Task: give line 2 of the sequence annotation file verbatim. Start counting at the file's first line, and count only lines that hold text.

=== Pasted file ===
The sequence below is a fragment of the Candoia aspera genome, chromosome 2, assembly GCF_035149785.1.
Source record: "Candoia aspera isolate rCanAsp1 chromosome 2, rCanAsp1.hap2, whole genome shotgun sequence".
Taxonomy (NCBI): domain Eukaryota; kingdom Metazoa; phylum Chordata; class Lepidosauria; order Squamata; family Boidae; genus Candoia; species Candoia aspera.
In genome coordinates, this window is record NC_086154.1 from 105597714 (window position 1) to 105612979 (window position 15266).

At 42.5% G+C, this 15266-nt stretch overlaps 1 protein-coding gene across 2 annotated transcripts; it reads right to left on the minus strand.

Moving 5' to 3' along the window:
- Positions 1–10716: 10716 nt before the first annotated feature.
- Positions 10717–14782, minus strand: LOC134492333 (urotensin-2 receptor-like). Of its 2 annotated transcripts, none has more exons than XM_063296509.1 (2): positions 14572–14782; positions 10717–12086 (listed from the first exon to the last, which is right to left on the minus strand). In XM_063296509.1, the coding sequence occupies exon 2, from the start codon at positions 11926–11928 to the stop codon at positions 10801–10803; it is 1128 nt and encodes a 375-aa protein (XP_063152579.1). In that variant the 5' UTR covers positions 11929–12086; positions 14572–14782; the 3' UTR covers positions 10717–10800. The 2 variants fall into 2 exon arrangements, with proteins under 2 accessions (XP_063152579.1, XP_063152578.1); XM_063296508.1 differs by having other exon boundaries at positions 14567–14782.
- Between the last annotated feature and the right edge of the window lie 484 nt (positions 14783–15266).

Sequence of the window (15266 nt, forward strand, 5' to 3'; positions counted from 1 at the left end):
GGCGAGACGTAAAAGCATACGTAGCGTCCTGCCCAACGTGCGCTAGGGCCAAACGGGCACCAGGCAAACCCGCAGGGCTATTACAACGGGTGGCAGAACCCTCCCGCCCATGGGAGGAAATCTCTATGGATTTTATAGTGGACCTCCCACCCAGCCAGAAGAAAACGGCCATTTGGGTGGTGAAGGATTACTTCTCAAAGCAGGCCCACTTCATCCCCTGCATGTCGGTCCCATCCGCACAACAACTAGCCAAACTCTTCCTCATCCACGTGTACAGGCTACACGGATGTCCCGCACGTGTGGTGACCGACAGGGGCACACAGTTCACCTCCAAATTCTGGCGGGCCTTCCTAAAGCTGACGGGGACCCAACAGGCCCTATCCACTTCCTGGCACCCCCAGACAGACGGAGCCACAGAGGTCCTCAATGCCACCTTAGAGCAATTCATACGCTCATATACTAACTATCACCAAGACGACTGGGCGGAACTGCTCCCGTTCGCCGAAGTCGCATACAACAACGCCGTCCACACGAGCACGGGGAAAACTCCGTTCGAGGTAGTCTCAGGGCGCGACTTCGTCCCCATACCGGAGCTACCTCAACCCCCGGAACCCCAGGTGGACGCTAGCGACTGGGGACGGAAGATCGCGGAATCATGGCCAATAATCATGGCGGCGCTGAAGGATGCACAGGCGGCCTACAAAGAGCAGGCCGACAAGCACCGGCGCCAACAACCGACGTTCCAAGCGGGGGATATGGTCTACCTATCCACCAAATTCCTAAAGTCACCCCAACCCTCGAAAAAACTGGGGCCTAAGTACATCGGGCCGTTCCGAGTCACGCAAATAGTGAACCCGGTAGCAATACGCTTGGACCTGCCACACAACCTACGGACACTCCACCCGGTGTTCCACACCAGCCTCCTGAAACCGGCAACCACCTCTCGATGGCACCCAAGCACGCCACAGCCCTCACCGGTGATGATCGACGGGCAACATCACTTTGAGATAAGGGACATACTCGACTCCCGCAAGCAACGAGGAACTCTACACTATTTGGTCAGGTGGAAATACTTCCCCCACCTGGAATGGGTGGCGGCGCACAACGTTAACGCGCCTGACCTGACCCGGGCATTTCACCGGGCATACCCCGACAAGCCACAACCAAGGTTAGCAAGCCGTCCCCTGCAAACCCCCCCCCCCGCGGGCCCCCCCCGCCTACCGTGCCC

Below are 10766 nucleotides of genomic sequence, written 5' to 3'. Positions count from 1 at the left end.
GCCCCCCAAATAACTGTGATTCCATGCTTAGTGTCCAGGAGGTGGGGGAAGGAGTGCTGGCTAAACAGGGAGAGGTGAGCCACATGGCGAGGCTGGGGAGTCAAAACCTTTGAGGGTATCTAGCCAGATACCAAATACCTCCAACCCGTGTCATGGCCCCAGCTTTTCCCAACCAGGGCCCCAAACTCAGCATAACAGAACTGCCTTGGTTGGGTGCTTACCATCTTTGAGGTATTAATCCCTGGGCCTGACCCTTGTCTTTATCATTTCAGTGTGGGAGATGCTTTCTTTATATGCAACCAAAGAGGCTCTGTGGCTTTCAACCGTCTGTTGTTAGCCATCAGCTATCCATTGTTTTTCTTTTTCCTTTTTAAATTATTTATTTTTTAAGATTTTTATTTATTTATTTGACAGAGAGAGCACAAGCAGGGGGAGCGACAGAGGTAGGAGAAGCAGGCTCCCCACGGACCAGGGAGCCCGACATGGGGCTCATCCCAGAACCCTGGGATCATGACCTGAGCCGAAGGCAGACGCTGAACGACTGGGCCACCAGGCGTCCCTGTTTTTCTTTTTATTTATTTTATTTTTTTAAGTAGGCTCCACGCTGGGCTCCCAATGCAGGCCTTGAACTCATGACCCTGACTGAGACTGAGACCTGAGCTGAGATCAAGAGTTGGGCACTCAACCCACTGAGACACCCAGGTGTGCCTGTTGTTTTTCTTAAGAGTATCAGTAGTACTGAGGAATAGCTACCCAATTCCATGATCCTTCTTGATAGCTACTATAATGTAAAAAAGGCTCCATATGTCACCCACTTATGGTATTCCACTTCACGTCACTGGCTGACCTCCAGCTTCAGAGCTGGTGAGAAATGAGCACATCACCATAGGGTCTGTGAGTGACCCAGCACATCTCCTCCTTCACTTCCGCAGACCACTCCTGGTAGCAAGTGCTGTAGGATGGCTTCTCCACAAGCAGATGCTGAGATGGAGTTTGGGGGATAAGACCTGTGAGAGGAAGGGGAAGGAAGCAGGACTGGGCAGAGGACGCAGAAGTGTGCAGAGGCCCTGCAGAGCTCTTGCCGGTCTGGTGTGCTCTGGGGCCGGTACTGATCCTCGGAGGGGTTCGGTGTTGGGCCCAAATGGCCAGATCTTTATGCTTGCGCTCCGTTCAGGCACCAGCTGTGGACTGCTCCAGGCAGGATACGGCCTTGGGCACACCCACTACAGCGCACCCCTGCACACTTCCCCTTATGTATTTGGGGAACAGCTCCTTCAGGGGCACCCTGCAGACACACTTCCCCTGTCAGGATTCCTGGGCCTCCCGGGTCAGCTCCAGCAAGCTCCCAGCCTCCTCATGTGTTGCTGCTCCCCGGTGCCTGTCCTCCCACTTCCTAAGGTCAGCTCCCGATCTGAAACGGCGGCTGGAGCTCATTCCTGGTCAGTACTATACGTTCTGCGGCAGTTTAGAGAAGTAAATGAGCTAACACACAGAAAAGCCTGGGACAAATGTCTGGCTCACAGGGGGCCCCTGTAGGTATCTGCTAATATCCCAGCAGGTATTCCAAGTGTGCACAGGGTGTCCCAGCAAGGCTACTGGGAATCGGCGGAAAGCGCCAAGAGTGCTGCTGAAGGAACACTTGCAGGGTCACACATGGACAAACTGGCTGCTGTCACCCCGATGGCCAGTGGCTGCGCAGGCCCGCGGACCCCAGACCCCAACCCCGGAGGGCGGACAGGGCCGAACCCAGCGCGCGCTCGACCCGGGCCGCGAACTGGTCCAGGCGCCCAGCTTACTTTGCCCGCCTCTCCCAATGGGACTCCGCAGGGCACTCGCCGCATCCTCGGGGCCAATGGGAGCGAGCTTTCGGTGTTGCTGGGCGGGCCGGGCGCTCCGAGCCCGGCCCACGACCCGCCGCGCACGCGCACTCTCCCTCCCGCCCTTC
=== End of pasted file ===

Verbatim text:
Source record: "Candoia aspera isolate rCanAsp1 chromosome 2, rCanAsp1.hap2, whole genome shotgun sequence".